Fall-o-Ween Children’s Festival’ Coming Oct. 22 to the Common
Acting Mayor Kim Janey and the Boston Parks and Recreation Department will sponsor its ‘Fall-o-Ween Children’s Festival” at the Boston Common Parade Ground (near the corner of Beacon and Charles streets) on Friday, Oct. 22, from 5 to 8 p.m.
Adults and children are encouraged to wear Halloween costumes and participate in a wide range of fun and spooky family activities. Test your skills and courage to find your way out of the Haunted Fun House Maze, hop on the train hosted by Cabot Creamery Co-operative, and make your way over to our glow in the dark play space for some nighttime fun featuring LED illuminated swings, seesaws, and cornhole. Join LEGOLAND® Discovery Center Boston to build a LEGO® pumpkin for our pumpkin patch and learn how to build spooky creatures with Lego Master Model Builder, Sean. Enjoy exciting acts from the Boston Circus Guild with performances by an aerial artist and stilt walker between 5:30 and 7:30 p.m.
This free family-friendly event will also include glow-in-the-dark games, children’s crafts, scarily delicious snacks and refreshments provided by Cabot Cheese, Dunkin’, and HP Hood LLC. Join Harvard University’s Stress & Development lab for fun games focused on learning about the brain and how we think. A monster mash of activities will include a visit from the Massachusetts Horticulture Society, the Mass. Audubon Society, an art activity with the Mayor’s Mural Crew, and other fun fall and Halloween activities.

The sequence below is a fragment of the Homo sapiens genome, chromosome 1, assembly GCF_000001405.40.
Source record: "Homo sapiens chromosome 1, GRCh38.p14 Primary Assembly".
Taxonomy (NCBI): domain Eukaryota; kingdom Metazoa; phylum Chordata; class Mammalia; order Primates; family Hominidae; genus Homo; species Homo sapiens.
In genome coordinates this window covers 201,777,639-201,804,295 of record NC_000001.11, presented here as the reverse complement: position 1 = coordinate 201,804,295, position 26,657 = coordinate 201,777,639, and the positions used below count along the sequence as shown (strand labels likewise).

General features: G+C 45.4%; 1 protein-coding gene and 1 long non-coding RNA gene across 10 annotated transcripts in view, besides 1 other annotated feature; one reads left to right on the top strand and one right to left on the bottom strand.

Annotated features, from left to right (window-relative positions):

For more information, visit http://ow.ly/uqDl50GfyvQ.
Halloween Talk Recalls History of Leverett Street Jail
The West End Museum presents “Ghosts in the Museum: The Leverett Street Jail,” a Halloween talk presented by Duane Lucia, the museum’s president and curator, on Wednesday, Oct. 27, at 150 Staniford St., Suite 7.
Located approximately where the West End Museum is today, the Leverett Street Jail served as the city and county prison for some three decades in the mid-19th century (1822–1851). The institution was a flashpoint for such hotbed issues as capital punishment, slavery and abolitionism, blasphemy, and women’s rights. The Jail was infamous for overcrowding and intermingling inmates with no regard for severity of crime. Seven of 10 women incarcerated there were innocent, arrested purely on the word of others for such offenses as speaking out about politics. Numerous executions by hanging took place within its walls, in close proximity to West End residences; one newspaper wrote: “A clear view of the execution could be witnessed from a dozen houses on Lowell Street, and one building at the end of Wall Street. The windows of these houses were filled with persons of both sexes, and on the back sheds were crowded boys and girls, and men and women of all ages. People swarmed upon the tops of buildings, and outside the jail, where no possible view could be obtained…”
Admission to the event is free with a costume, and tickets are available at https://www.eventbrite.com/e/ghosts-in-the-museum-the-leverett-street-jail-tickets-182922735827.